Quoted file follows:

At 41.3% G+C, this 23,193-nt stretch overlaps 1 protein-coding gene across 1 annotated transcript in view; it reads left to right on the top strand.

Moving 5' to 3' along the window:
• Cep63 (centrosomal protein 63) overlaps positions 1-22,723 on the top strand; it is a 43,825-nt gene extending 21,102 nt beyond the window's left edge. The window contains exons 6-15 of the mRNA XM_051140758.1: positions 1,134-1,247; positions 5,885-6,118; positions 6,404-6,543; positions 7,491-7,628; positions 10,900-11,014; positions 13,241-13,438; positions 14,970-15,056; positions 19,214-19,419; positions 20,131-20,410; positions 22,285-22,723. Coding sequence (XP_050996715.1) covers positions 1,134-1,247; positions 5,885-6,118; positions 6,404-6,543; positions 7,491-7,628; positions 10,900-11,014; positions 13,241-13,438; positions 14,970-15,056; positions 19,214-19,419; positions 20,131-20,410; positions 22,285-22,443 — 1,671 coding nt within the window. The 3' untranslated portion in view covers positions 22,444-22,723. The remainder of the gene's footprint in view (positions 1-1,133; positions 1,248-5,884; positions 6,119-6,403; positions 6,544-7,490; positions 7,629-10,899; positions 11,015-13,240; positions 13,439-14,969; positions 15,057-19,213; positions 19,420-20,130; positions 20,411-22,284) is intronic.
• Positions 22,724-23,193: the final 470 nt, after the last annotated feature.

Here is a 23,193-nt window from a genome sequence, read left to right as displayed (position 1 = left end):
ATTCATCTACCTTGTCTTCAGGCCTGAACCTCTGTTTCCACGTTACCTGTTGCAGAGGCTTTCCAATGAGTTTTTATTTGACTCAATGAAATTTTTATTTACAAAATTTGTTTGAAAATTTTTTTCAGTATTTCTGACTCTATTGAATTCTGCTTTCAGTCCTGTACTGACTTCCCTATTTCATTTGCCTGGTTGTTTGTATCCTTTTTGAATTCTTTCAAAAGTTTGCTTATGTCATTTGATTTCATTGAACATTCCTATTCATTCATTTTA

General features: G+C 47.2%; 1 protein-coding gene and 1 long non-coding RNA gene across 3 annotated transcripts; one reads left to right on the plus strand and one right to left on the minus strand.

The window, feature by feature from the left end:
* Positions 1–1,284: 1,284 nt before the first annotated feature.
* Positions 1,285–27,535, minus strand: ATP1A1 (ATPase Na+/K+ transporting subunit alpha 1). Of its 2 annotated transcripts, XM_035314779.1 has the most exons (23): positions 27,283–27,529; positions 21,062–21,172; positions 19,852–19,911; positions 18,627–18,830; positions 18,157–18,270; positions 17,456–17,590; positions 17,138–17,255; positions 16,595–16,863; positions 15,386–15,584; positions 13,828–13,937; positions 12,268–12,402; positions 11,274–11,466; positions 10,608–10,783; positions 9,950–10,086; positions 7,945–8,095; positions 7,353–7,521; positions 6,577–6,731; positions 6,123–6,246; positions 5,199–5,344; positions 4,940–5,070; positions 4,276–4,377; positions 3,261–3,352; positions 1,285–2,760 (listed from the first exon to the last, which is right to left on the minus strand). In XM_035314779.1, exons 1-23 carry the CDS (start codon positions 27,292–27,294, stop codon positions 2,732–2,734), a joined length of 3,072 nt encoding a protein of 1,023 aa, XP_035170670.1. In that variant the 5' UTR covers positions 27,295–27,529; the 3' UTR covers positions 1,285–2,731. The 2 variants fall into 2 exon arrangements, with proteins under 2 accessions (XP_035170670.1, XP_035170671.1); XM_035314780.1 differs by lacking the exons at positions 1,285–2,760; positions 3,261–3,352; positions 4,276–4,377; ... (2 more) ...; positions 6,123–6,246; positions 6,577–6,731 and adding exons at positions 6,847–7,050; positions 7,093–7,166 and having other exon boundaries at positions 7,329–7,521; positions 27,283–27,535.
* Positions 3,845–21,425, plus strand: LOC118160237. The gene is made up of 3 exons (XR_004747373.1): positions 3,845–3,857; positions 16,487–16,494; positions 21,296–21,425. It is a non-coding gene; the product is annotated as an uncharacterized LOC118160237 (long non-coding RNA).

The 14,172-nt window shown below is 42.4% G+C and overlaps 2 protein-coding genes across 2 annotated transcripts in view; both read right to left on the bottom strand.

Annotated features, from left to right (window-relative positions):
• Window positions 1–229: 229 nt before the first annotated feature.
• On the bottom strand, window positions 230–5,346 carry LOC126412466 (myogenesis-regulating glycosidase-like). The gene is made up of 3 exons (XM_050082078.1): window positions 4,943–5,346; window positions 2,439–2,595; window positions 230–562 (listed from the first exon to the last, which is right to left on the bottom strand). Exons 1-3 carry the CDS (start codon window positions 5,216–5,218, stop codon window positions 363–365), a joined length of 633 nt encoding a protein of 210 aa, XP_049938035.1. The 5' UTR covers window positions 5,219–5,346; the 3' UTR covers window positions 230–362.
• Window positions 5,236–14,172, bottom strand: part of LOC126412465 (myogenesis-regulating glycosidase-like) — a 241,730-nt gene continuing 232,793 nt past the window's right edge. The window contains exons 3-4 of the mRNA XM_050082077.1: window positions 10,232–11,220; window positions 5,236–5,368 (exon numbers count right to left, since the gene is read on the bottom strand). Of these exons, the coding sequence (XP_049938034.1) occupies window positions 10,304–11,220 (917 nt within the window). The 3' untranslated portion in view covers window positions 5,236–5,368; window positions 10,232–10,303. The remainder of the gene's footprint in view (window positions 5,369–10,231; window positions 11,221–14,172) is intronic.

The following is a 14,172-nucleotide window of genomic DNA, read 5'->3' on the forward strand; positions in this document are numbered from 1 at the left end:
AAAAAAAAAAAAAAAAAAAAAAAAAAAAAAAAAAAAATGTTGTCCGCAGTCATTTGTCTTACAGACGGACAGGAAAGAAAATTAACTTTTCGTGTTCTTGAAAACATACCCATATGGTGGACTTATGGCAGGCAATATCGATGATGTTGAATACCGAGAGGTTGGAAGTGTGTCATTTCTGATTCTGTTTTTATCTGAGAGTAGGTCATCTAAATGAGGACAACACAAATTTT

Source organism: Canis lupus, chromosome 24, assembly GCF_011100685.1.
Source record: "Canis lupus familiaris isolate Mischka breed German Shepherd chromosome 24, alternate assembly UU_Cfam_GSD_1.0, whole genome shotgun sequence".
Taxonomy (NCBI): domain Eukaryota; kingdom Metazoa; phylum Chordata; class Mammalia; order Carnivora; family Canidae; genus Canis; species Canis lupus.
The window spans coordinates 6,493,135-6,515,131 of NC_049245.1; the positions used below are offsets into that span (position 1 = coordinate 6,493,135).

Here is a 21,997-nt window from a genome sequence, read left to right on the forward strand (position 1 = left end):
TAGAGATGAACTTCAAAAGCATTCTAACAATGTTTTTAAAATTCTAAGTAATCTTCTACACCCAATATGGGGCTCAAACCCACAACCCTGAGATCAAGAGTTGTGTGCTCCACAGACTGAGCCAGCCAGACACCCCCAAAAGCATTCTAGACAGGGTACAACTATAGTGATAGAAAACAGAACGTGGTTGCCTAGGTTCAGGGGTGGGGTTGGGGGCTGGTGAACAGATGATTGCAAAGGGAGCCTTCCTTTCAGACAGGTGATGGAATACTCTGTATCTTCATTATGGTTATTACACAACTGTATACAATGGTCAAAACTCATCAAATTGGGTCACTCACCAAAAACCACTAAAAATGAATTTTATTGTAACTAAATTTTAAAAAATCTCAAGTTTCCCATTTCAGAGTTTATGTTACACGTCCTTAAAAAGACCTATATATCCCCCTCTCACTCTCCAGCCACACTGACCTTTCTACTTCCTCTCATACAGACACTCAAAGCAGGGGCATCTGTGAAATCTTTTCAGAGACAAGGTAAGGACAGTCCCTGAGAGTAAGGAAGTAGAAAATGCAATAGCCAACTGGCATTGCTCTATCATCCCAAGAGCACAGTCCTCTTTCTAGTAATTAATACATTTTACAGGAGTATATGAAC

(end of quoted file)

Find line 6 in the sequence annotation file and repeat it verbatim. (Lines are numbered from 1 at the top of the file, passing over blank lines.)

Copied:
ATTCATCTACCTTGTCTTCAGGCCTGAACCTCTGTTTCCACGTTACCTGTTGCAGAGGCTTTCCAATGAGTTTTTATTTGACTCAATGAAATTTTTATTTACAAAATTTGTTTGAAAATTTTTTTCAGTATTTCTGACTCTATTGAATTCTGCTTTCAGTCCTGTACTGACTTCCCTATTTCATTTGCCTGGTTGTTTGTATCCTTTTTGAATTCTTTCAAAAGTTTGCTTATGTCATTTGATTTCATTGAACATTCCTATTCATTCATTTTA